Construction of terms v. implication of terms

The court's usual role in interpreting, or construing, contracts is to resolve ambiguities and/or reconcile inconsistencies and thereby attribute the true meaning to the words that the parties used in the contract. Implying terms into contracts involves a different and more invasive exercise: the creation of terms to deal with matters for which the parties themselves made no provision. Consequently, the law imposes strict constraints on the court's power to imply terms.

The express terms of the agreement could not be construed to put the developer in breach

The designer alleged that the developer had only made two attempts to sell the apartments in over 10 years and had instead rented them out. The designer argued that the express terms ought to be construed as imposing obligations on the developer to market with due diligence and expedition and to sell within a reasonable time, thereby putting the developer in breach. The judge rejected these arguments on the basis that the designer was seeking to start with the alleged breach and then ask the court to construe the contract terms in a way that covered the purported breach. The judge refused to be drawn into creating more extensive obligations by a process of construction. He would only look at whether the alleged breach was capable, if proved, of being in breach of the express terms as drafted. Essentially the claimant was confusing construing the contract with the implication of terms.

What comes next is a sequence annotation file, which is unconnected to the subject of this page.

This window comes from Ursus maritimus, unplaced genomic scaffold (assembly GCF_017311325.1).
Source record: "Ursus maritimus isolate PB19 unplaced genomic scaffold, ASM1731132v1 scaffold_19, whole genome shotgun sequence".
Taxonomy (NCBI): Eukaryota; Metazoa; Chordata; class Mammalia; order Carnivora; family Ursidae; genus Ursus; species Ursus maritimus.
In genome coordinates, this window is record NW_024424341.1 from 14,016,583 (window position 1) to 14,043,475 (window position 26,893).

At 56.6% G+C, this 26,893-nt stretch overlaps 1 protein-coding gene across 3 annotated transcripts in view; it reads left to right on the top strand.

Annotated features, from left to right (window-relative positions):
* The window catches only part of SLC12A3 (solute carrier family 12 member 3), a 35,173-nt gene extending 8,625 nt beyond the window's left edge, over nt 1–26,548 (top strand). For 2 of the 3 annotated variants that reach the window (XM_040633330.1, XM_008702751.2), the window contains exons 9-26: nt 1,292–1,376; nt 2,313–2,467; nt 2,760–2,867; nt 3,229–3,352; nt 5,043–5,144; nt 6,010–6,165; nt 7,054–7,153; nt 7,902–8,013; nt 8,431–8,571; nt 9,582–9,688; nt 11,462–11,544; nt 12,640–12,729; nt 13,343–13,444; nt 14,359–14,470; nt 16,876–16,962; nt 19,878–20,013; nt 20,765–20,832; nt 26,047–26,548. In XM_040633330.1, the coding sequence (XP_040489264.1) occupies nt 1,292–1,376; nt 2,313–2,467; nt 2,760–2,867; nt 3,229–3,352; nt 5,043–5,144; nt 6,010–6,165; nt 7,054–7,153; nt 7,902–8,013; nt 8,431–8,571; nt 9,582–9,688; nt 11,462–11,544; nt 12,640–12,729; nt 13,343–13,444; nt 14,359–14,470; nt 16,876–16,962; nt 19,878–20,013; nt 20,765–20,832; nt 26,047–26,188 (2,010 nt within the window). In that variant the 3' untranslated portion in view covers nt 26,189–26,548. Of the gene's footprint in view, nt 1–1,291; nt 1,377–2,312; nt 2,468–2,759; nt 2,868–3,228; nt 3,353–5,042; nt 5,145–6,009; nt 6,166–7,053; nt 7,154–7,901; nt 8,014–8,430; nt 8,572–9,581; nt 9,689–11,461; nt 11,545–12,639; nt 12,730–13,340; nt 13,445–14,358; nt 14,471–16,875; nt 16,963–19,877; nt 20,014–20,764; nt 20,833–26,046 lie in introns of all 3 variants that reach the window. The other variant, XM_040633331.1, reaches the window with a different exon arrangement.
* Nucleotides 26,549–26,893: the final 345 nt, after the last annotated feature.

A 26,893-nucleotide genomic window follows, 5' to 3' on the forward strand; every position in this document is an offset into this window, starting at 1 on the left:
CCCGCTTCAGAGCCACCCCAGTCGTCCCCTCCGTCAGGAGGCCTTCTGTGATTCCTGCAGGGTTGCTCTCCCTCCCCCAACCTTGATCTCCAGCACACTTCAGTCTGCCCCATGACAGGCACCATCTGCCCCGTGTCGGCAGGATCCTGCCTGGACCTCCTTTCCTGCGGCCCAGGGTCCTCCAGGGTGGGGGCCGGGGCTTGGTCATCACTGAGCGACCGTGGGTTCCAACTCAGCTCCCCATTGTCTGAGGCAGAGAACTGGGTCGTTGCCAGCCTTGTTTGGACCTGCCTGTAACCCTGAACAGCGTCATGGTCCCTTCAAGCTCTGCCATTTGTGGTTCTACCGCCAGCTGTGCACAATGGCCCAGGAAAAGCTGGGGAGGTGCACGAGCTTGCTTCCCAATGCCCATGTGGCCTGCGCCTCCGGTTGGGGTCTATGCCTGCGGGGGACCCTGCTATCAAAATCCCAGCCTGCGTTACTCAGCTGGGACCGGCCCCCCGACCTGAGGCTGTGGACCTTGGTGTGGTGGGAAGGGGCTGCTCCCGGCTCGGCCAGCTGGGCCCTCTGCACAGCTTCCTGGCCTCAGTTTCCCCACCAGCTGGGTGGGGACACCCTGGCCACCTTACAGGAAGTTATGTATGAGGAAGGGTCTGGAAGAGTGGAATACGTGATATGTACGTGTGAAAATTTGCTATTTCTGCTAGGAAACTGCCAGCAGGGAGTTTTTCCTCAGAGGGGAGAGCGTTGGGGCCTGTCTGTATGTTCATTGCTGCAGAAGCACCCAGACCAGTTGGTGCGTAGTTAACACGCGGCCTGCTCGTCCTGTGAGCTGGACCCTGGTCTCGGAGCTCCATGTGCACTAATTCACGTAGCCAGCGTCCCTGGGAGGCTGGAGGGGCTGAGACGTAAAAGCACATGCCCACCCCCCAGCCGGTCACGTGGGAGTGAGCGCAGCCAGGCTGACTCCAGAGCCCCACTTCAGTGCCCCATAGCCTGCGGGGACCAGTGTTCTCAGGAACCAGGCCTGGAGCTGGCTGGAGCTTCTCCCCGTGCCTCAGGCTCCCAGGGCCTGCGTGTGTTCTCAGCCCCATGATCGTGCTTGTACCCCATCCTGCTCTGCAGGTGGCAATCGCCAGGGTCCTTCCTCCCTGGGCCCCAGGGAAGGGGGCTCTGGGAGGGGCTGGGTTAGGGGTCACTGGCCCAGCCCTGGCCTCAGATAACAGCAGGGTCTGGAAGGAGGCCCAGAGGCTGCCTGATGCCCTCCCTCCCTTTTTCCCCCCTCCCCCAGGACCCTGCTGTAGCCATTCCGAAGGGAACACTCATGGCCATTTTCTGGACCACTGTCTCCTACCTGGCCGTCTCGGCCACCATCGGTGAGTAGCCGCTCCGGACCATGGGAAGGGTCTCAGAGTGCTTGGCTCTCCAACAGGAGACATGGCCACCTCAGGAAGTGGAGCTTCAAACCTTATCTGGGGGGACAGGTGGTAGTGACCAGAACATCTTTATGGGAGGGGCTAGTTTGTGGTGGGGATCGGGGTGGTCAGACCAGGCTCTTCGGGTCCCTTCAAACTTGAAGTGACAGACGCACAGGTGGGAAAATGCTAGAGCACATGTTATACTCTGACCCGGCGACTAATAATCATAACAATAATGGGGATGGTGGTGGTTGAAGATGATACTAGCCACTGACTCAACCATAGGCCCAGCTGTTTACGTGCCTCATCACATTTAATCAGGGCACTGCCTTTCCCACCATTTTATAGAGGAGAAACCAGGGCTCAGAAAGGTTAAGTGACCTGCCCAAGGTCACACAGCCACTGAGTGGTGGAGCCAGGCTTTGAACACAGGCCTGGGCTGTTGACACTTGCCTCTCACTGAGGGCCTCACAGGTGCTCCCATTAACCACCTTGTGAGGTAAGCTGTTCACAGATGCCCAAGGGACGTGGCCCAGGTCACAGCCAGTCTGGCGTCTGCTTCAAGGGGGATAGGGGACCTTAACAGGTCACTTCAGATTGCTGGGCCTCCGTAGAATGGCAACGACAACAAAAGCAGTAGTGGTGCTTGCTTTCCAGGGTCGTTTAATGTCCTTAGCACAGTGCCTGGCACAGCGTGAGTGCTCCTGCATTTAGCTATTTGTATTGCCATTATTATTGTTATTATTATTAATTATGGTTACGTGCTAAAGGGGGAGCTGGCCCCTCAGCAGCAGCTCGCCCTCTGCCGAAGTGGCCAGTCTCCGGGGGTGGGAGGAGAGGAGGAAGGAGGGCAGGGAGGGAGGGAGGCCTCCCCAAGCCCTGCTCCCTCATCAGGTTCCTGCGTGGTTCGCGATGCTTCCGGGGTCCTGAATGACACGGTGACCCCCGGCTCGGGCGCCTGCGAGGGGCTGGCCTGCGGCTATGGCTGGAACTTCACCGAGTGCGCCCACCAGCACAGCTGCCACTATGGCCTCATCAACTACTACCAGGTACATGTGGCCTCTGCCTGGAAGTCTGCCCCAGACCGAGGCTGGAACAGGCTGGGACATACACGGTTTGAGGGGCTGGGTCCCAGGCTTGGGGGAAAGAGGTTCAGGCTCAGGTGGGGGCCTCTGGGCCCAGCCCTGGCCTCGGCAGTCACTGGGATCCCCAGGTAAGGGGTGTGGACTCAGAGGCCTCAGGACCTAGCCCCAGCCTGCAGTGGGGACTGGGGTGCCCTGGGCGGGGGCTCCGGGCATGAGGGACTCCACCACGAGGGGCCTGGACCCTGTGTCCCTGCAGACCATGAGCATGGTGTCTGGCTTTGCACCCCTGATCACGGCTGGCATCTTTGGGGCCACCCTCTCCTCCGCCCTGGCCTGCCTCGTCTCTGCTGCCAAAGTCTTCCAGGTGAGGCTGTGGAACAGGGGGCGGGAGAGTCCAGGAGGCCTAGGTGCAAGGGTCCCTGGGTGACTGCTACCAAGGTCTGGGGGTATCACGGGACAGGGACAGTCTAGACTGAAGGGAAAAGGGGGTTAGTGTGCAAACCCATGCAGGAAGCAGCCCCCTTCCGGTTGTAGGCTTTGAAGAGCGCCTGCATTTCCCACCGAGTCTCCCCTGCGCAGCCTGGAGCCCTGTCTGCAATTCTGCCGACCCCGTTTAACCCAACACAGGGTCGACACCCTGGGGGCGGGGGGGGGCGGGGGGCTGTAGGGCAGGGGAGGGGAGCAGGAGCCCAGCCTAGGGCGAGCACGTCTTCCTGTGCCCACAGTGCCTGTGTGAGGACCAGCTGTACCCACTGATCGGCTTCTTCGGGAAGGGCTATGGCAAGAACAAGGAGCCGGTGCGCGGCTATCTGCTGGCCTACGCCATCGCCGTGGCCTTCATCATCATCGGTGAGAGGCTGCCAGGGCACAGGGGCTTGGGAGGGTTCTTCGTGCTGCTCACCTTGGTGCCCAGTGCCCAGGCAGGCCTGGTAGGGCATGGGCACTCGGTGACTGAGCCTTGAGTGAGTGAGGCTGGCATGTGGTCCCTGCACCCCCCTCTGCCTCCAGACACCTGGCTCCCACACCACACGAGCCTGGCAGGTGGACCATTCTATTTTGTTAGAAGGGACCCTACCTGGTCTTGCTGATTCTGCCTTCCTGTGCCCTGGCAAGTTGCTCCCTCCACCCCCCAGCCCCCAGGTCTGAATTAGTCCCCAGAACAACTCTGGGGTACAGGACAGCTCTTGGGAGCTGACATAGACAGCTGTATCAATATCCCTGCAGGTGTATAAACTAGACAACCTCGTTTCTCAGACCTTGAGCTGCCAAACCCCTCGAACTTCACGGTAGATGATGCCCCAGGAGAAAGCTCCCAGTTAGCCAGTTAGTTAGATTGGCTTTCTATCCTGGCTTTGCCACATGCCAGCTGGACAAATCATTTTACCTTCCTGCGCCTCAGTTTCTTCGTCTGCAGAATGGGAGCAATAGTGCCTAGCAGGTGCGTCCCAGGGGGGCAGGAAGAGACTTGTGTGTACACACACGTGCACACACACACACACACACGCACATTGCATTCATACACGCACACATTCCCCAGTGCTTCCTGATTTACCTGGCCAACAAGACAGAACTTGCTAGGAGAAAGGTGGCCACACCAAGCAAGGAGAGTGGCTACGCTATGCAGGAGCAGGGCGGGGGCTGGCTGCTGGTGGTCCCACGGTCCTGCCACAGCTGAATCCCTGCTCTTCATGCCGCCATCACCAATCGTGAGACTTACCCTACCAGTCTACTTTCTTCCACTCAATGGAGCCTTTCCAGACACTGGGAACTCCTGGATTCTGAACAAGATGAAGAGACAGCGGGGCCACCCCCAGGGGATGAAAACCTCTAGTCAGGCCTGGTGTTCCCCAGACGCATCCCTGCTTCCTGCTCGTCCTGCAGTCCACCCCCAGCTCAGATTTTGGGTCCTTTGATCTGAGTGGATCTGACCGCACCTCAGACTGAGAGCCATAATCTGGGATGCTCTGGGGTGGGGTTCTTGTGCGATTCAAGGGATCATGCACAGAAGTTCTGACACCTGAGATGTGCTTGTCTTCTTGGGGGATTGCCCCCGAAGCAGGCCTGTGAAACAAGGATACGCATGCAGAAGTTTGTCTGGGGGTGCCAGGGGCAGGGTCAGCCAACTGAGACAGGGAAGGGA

The test for implying terms into a contract

The judge then applied the test set out by the Supreme Court in Marks & Spencer Plc v. BNP Paribas Securities Services Trust Co (Jersey) Ltd [2015] UKSC 72 [2016] AC 742.